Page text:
In 2010: Odyssey Two Jupiter is turned into a star, but what kind of star is it turning into?
While it's common, especially in sci-fi and popular science, to call Jupiter a "failed star", it's rather a misleading description. Let's look at some stars...
The smallest objects science considers "stars" are brown dwarfs. These are objects that are not massive enough to fuse ordinary hydrogen in their cores, but can fuse deuterium, an isotope of hydrogen that has a single neutron in its nucleus (ordinary hydrogen doesn't have any neutrons). Of all stellar bodies, these are the closest to Jupiter's mass - but even the smallest brown dwarf has AT LEAST 13 times the mass of Jupiter.
Next up in the scale, and arguably the smallest 'true' stars, are red dwarfs (no, not the mining ship). These range from about 0.075 solar masses to around 0.5 solar masses, and they're the smallest stars that exist on the Main Sequence.
For comparison, Jupiter's mass is 0.001 solar masses.
Mass is the critical component here. It's the gravitational energy from the enormous mass of even the smallest stars that compresses them enough to sustain nuclear fusion. Jupiter's mass isn't even close to high enough for that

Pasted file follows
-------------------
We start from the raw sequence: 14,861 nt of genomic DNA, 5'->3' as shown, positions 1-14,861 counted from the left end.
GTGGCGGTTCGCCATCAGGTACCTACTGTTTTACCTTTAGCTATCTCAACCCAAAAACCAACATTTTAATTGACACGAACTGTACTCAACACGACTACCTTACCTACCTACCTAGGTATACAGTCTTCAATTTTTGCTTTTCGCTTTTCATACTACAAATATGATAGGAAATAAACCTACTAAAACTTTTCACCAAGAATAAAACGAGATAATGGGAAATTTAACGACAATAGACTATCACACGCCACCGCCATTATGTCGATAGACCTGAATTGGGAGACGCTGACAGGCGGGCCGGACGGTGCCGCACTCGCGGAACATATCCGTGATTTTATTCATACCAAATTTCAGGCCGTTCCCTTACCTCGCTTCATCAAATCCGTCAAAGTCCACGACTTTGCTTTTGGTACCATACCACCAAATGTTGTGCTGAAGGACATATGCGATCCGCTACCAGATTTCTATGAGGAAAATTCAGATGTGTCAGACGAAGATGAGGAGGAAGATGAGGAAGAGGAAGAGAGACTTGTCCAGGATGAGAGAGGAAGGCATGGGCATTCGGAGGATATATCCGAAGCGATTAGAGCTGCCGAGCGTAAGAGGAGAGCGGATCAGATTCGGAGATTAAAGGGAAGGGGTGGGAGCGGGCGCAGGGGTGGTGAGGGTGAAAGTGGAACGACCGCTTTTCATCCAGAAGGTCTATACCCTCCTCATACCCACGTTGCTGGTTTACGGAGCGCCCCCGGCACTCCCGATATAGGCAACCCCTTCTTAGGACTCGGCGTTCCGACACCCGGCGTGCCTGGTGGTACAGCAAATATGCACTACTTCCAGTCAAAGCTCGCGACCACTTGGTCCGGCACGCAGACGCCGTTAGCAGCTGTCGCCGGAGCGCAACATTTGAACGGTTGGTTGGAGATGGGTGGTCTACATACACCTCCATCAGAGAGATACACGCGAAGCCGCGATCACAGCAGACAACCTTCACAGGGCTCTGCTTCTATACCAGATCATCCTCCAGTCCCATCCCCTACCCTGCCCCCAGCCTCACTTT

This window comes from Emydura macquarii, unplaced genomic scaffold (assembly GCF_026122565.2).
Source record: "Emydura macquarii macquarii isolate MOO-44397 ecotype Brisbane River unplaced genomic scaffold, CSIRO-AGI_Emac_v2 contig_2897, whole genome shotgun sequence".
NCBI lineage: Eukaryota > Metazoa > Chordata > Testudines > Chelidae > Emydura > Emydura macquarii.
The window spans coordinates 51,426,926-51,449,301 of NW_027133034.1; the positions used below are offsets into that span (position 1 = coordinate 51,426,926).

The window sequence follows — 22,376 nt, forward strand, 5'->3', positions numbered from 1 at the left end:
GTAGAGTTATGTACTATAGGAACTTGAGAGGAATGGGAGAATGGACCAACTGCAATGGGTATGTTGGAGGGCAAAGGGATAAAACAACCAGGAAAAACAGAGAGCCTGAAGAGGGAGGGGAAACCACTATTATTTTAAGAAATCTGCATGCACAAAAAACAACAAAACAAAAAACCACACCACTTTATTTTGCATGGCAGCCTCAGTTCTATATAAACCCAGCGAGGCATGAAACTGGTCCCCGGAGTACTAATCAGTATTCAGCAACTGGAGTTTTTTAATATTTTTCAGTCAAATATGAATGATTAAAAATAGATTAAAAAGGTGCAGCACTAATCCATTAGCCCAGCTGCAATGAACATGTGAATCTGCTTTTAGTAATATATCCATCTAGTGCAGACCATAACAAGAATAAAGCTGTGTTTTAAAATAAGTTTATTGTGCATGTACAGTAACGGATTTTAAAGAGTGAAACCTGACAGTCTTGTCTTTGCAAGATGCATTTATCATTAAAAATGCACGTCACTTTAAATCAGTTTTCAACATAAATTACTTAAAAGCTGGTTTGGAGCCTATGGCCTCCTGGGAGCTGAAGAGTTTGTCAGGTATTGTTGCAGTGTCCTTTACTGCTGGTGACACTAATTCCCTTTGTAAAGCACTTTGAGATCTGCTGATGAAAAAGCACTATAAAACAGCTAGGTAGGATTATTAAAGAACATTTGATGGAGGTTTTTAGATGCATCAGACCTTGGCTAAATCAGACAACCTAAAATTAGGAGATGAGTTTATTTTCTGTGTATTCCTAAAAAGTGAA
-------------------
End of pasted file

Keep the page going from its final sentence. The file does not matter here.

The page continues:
If we can't use mass, how about temperature?
Well, there's bad news there, too...
Europa's average orbit around Jupiter is around 670,000 km. That would change a bit with the reduction in Jupiter's own diameter when it became Lucifer, so let's round up to something like 700,000 km. How hot would Lucifer have to be for Europa to be in its habitable zone?
Here is a habitable zone calculator. It returns the size in AU of the habitable zone for a star with a given temperature and luminosity. That unit, AU, gives us the first clue of how much trouble we're in. 1 AU is equal to the distance from the Earth to the sun, around 149,600,000 km. Europa's orbit equals roughly 0.004 AU.
I played with the numbers in the calculator a little bit. To get a habitable zone of 0.003 AU, I reduced the star's temperature to 1,000 kelvin, and 0.00001 times the luminosity of the sun.
These numbers are just in the range for a very cool, very dim brown dwarf (though most measures of luminosity don't go anywhere near that low). That's probably the closest to an answer we'll see.
The trouble is, of course, that Lucifer was supposed to light the night side of Earth; a very dim brown dwarf would be little brighter than the planet Jupiter, and wouldn't have anything like that great an effect.
It seems that there is no good answer - a star that could light the night side of Earth from Jupiter's orbit could not also sustain life on a moon as close as Europa. While Arthur C. Clarke's writing was generally very scientifically literate, on this one he just didn't get the numbers right.